Introduction to the benefits of NAC

Clients may be confused as to how network access control technologies do what they do, but they aren't confused as to what the technologies do. Value-added resellers and systems integrators are in a good position to help clients sort through NAC offerings to determine which can meet their network security goals.

By Yuval Shavit, Features Writer

Definitions of network access control (NAC) vary, but it's essentially a level of network security that allows or restricts clients' access to a LAN depending on whether they have the correct security software -- like up-to-date antivirus -- installed. Systems integrators (SIs) and value-added resellers (VARs) are in a good position to sort through the variety of products and determine the benefits of NAC for clients based on their specific goals.

Because NAC is still an emerging set of technologies, there's no solid definition yet of what it is. If you ask 10 people in Fortune 1000 companies what NAC is, you'll probably get 10 different answers, said Steve Barone, president and CEO of Creative Breakthroughs Inc., a network security consultancy in Troy, Mich. But all 10 will say they want it, he said.

Several vendors offer different versions of NAC, and the functionality itself can vary from basic allow/deny rules to remediation methods to upgrade noncompliant computers' systems.

There are three general approaches to NAC technology: software installed on the endpoint; hardware that ties in directly with the network infrastructure; and appliances that companies drop onto the LAN. Appliances are the cheapest and simplest option for getting some of the benefits of NAC, but they are also the least robust and don't offer as many features.

Essentially, NAC systems scan computers as they log onto a network to make sure they are up to date with antivirus software and patches. If a computer is not compliant with security policies, the user may be told how to remediate the system; this can be as simple as being told how to reach a member of the IT staff, though many systems can also direct users to Web sites where they can download and install the latest patches themselves.

Based on a computer's credentials and the software installed on it, a NAC system may give it full access to the LAN, deny it any access, or give it partial access -- such as only to certain sites or to a page where the user must log in or take some other action.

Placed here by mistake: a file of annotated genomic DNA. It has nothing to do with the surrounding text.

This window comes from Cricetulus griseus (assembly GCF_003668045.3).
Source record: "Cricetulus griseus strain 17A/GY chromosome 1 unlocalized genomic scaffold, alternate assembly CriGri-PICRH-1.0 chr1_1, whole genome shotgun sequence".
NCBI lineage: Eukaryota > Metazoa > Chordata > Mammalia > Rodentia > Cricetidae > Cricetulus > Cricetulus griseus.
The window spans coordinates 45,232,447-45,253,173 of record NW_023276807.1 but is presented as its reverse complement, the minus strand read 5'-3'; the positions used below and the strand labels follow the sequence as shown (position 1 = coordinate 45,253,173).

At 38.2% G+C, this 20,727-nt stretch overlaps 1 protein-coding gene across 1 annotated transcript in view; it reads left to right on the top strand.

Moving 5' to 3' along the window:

One of the most common benefits of NAC is the ability to control guest machine access to a network. About 58% of companies that have NAC installed or are planning its deployment list guest access as a significant driver, according to a NAC survey by BT INS, an SI in Santa Clara, Calif. Specifically, NAC lets outside parties -- for instance, a consultant coming in with a presentation on a laptop -- access the LAN without putting the network in danger.

About 35% of respondents in BT INS's survey said they were exploring NAC. A quarter of respondents had no plans for NAC; the rest were in various stages of deployment or testing. The report surveyed 101 companies including small and medium-sized businesses (SMBs) and larger enterprises with more than 10,000 employees.

NAC grew from a need to control unintentional attacks, such as when a user connects to a network without realizing his computer is infected with a worm, said Jon Oltsik, senior analyst of information security at Enterprise Strategy Group, a research firm in Milford, Mass.

Restricting guest access can be especially important for complying with regulations like PCI-DSS or HIPAA, said Paul Vinciguerra, co-founder of Vinci Consulting Corp. in Long Beach, N.Y. Those regulations may require companies to restrict access to customer data for unauthorized computers, and they can also require that all clients on the network be fully patched and secure, so that they cannot be used as an entry point for hackers.

In the next installment of this series, we'll take a closer look at the three methods of deploying network access control.

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